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Research Papers

Identification of Ground Vehicle Steering System Backlash

[+] Author and Article Information
Xiaoyu Huang

e-mail: huang.638@osu.edu

Junmin Wang

e-mail: wang.1381@osu.edu
Department of Mechanical and
Aerospace Engineering,
The Ohio State University,
Columbus, OH 43210

1Corresponding author.

Contributed by the Dynamic Systems Division of ASME for publication in the JOURNAL OF DYNAMIC SYSTEMS, MEASUREMENT, AND CONTROL. Manuscript received August 14, 2011; final manuscript received June 25, 2012; published online November 7, 2012. Assoc. Editor: Eugenio Schuster.

J. Dyn. Sys., Meas., Control 135(1), 011014 (Nov 07, 2012) (8 pages) Paper No: DS-11-1255; doi: 10.1115/1.4007558 History: Received August 14, 2011; Revised June 25, 2012

This paper presents an identification method for the backlash embedded in ground vehicle steering systems. A backlash model relates the steering system output—road-wheel steering angle (RWSA) to the input—hand-wheel steering angle (HWSA). An accurate backlash model is helpful in achieving a better control performance or a more precise reference model for vehicle dynamic control. The proposed identification procedure consists of two parts. First, the unmeasurable RWSA is estimated by manipulating equations of a two degrees-of-freedom vehicle lateral dynamics model, where the signals related to the vehicle motion are obtained from an inertial measurement unit and global positioning system, and the estimation problem is transformed to solving an algebraic equation by optimization tools. Second, by applying a recursive general identification algorithm, parameters that characterize the steering system backlash model are identified recursively from the reconstructed RWSA and measured HWSA. Vehicle road tests have been carried out and the experimental results show effectiveness of the proposed identification method. The developed algorithm can be applied both on-line and off-line, and its on-line implementation process is also presented.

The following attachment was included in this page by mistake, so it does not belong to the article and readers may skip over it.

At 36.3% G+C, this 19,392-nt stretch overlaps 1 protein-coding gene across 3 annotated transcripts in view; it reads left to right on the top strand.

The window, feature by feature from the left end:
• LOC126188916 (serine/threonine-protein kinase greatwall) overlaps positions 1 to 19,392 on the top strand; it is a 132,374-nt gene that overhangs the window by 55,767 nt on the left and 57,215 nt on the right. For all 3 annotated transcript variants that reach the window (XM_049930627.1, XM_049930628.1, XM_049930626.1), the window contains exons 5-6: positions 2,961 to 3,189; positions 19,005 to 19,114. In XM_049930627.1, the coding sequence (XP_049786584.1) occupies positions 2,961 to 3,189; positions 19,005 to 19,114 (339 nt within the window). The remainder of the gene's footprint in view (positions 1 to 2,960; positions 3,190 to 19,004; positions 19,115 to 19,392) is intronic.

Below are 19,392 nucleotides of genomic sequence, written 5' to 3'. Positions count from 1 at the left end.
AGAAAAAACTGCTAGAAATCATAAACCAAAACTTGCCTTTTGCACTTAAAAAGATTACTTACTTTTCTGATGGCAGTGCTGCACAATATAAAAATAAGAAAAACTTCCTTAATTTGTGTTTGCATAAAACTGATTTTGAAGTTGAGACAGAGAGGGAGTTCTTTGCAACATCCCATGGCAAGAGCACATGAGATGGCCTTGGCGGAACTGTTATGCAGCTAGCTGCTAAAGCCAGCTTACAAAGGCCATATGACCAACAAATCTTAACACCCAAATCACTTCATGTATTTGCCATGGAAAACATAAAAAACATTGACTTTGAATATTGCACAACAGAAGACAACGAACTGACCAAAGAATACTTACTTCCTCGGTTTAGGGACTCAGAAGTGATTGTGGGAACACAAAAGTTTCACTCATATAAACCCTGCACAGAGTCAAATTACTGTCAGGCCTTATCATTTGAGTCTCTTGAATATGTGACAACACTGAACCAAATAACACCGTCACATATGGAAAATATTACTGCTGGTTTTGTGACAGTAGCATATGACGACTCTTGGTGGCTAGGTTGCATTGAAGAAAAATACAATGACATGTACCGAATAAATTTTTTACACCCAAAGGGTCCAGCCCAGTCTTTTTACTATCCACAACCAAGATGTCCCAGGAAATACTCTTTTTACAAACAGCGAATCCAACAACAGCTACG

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References

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Figures

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Fig. 1

Overall structure of BLID problem

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Fig. 2

2-DOF bicycle model

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Fig. 4

On-line implementation of BLID method

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Fig. 5

Experimental vehicle platform

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Fig. 6

Static measurement of steering system backlash

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Fig. 7

Static measurement results

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Fig. 10

Estimated intersections

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Fig. 11

Mapping of RWSA and HWSA

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Fig. 12

Experimental validation under continuous double lane-change

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Fig. 13

Experimental validation under random steering

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